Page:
Examine how contemporary concepts of Servant as Leader (Robert Greenleaf) and Situational Leadership (Paul Hersey and Ken Blanchard) are reflected in Scripture, and how Scripture challenges and surpasses those interpretations in some cases
Gain a working understanding of false humility, false authority, and true leadership exercised as a servant to the Gospel.
Recommended Preparation Prior to attending the session, participants are strongly encouraged to read Ezekiel 34 and write a short summary
Creating Effective Ministry Teams With an emphasis on parish councils
Healthy and vibrant ministry in a parish requires strong collaboration between members who participate in parish service through liturgical ministries, study groups, ministries of service and outreach, and parish administration. The Parish Council is arguably the most important, and often under-performing team in many Orthodox parishes. Often best known for boring meetings limited to bills, budgets and buildings –including debating thermostat settings - too many parish councils operate more like brakes than engines. They hold the parish back as opposed to moving it forward.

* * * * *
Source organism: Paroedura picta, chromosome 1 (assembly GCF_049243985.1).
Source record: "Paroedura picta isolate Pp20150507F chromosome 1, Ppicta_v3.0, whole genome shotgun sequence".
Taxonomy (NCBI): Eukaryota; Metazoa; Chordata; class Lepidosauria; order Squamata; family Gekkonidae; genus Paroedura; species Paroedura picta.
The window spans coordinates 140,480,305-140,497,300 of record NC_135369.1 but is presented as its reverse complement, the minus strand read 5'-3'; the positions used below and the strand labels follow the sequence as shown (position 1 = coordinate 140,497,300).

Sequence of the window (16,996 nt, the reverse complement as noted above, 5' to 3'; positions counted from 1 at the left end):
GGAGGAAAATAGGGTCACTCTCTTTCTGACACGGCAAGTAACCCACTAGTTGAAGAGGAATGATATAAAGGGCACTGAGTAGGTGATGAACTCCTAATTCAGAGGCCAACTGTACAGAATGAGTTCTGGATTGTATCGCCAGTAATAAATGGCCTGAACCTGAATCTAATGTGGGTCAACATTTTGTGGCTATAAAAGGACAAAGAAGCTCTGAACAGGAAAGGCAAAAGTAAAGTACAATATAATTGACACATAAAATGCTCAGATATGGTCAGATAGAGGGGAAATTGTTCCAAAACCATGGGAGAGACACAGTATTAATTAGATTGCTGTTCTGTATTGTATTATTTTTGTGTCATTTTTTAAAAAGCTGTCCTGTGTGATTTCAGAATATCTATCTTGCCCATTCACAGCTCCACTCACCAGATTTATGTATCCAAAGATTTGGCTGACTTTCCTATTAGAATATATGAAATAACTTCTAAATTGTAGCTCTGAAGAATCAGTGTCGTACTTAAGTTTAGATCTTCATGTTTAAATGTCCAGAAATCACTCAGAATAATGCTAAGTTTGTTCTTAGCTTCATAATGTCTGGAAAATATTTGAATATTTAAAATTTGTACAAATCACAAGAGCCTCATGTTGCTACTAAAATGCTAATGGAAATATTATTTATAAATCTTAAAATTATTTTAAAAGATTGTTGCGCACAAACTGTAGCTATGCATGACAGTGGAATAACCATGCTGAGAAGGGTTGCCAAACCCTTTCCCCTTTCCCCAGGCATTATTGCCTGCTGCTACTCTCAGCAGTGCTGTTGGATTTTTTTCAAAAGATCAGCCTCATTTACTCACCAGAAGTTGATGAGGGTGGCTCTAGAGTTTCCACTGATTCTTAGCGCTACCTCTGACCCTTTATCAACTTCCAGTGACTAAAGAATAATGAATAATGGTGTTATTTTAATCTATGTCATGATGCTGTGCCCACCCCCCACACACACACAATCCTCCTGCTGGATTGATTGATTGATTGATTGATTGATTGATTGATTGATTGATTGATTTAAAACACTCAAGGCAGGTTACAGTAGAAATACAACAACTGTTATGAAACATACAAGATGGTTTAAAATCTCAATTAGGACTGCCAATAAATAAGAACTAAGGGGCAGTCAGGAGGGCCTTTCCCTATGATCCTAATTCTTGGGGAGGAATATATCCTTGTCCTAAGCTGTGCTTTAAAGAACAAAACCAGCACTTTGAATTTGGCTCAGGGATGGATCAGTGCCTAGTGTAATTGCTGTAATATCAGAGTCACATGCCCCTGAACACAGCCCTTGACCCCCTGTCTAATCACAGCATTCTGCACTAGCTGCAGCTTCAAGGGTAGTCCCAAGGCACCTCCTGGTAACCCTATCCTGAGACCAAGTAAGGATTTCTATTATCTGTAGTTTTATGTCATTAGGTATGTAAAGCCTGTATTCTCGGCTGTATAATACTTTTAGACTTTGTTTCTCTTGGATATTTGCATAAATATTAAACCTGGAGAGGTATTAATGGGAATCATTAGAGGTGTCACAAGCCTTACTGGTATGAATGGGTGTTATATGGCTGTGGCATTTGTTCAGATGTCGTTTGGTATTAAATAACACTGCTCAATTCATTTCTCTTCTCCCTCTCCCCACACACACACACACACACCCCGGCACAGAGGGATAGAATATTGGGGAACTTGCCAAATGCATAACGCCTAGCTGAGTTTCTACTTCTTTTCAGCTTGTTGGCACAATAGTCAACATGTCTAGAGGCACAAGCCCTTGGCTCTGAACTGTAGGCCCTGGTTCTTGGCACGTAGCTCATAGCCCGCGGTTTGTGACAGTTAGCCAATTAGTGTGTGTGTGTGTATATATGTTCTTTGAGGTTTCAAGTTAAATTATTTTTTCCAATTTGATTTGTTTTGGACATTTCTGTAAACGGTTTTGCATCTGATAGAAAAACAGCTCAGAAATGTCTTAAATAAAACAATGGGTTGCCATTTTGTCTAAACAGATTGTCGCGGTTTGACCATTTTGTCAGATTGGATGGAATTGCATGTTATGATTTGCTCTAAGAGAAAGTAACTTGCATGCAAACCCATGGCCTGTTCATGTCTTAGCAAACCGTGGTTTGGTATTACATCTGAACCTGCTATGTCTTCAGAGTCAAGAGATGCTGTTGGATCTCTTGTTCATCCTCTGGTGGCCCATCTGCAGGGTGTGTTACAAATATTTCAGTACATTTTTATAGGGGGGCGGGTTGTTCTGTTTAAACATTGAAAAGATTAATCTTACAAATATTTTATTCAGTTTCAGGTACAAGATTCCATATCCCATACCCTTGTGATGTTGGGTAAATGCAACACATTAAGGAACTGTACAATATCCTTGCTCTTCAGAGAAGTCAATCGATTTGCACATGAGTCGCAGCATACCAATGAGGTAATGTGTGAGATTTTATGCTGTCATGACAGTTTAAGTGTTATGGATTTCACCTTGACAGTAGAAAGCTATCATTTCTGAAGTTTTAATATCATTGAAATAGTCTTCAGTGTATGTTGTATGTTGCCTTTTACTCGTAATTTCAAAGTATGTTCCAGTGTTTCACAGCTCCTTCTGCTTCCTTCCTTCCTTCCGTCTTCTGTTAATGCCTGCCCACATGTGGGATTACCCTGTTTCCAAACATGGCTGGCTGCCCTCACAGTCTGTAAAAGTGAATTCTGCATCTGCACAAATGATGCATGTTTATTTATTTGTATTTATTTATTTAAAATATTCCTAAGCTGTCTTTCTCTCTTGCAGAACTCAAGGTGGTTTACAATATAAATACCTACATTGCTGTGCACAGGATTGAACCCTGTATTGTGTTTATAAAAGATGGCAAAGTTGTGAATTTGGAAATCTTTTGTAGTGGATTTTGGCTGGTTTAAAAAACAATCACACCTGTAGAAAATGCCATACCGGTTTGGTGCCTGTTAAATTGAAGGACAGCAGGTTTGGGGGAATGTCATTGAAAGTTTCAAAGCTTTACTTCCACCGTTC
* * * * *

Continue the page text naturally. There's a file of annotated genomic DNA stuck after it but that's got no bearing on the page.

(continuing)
Could there be more? Can we transform the parish council from being the place where ideas go to die to driving the parish to a brighter future? Can parish councils become a shared leadership body that cooperates with the priest to discover possibilities, discern priorities, drive change and prepare the parish for vital ministry? Can we inspire the parish’s best people to want to contribute on the Parish Council?
This session is designed to help participants improve the effectiveness of the Parish Council and in so doing illuminate principles, practices, and attitudes applicable to team behavior in other ministries.
Specifically you will learn:
The principles of good governance in an Orthodox parish
The proper role of the parish council and the expectations of parish council members